Google, Beaches, NASA, LOC, More: Saturday Morning Buzz, March 23, 2013

Google Reader: Om Malik pitches in two cents about Google Keep — mainly that he’s not going to use it. The comments are interesting to read, too, but the ones along the lines of “Google starting new products encourages competition!” just make me roar in frustration. No. Google is too big for that. Google does not encourage competition, at its very best it doesn’t discourage it. And it when it does things like enter a market, wipe out the competitors, and then yank or stop supporting its own products, it pees on the ecosystem. And I’m not talking about just Google Reader – there have been many posts and stories over the last few weeks about issues with Google Alerts. Has anyone seen any kind of substantive response from Google? Anyone? Anyone? Bueller?

Google things: So Google is apparently getting rid of the print version of Frommer’s Travel Guides? Because the Internet is instantly, cheaply, and easily accessible from anywhere in the world, and electronic gadgets never run out of power. Google has also opened its Universal Analytics into public beta.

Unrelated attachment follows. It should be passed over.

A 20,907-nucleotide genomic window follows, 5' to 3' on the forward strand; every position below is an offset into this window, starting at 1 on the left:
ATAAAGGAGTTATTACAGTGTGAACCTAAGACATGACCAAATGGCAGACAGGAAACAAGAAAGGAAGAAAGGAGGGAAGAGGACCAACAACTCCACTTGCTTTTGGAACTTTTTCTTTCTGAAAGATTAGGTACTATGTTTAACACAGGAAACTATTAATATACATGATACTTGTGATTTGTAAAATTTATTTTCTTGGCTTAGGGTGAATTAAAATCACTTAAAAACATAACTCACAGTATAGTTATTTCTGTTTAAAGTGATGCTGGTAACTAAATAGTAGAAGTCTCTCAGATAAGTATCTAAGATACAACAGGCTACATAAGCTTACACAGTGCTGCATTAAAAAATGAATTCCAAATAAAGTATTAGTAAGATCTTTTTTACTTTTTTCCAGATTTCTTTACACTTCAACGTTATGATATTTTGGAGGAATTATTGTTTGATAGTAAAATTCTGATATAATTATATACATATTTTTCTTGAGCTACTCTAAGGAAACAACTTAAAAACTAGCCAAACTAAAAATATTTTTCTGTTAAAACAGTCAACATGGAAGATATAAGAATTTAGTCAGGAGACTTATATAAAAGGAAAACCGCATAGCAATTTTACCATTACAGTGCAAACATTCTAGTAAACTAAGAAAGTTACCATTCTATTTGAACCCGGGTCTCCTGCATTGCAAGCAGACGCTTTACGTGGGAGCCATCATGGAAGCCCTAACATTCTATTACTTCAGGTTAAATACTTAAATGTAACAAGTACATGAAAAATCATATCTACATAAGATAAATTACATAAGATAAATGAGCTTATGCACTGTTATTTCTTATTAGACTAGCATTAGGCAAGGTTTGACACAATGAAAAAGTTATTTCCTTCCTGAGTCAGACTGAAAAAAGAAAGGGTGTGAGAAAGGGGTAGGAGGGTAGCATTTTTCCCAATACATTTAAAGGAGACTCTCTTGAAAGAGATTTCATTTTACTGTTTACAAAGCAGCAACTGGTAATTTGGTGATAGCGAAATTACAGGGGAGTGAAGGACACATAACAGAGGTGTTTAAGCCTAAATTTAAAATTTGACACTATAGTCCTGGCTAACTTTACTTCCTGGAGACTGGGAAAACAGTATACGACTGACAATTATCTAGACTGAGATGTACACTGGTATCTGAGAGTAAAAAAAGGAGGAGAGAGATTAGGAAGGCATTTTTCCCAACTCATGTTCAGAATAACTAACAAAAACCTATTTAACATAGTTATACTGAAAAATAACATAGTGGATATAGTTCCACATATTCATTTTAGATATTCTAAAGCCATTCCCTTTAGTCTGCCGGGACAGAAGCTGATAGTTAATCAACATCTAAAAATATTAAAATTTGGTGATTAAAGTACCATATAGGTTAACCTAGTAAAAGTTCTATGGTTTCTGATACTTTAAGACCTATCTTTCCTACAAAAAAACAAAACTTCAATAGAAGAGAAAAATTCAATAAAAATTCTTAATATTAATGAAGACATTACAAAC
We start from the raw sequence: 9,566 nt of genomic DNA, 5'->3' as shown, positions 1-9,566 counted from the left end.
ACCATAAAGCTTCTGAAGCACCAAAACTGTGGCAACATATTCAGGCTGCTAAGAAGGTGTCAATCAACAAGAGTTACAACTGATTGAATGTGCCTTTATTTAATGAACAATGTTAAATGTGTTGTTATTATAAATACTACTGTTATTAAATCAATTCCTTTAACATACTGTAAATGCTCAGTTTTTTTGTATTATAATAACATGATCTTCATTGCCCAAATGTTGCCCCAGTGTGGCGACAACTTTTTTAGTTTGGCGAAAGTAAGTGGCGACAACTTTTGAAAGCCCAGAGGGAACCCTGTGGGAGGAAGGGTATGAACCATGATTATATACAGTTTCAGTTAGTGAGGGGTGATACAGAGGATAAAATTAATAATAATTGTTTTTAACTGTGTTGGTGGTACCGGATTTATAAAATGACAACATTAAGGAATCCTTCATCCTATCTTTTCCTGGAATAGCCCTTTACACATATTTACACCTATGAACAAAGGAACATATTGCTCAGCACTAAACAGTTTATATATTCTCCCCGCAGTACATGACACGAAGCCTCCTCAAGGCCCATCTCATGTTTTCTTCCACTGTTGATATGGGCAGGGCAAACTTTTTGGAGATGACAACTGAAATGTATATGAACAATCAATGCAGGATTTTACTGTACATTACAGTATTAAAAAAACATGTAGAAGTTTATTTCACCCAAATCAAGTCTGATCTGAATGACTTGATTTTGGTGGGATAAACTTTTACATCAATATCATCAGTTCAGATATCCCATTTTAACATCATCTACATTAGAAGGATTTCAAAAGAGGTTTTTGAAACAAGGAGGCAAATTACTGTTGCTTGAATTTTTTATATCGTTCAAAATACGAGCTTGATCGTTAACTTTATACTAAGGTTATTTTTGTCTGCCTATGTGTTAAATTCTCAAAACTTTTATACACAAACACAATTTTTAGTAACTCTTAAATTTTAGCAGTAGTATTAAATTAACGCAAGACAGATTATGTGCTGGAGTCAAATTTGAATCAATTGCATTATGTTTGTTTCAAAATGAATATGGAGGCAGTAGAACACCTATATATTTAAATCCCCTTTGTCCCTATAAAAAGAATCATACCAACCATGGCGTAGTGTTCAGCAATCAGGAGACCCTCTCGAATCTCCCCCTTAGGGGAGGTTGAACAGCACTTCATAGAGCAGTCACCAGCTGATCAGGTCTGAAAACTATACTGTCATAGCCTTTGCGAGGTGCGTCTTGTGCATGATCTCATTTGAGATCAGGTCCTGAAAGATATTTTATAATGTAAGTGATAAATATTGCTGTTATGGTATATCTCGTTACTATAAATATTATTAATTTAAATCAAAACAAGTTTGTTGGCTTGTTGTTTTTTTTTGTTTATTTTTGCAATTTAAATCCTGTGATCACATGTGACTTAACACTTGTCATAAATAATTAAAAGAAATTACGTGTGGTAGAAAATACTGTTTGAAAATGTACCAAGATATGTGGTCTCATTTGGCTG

More Google Things: If you’re doing Google+ searches, you can now filter for photos only.

With this cold cold weather I need to feel a little summer-y, so I’m happy to pass on the news that the National Weather Service has launched a Beach Hazards and Safety Web site.

Wow, the NASA Technical Reports Database has gone dark. (I think I found out about this via Shirl, thanks Shirl.)

The Library of Congress looks back at six months of Congress.gov. In other LOC news, the 2012 National Recording Registry has been announced.

Looking for MOOCs? Check out http://www.class-central.com/.

Whew: Apple’s huge AppleID security hole has apparently been fixed.Good thing Apple is now offering two-step verification. (I wish Amazon would offer two-step verification.) Good morning, Internet…

About researchbuzz

Covering the world of search engines, databases, and other online information collections since 1996.

Posted on March 23, 2013, in Uncategorized. Bookmark the permalink. Leave a comment.

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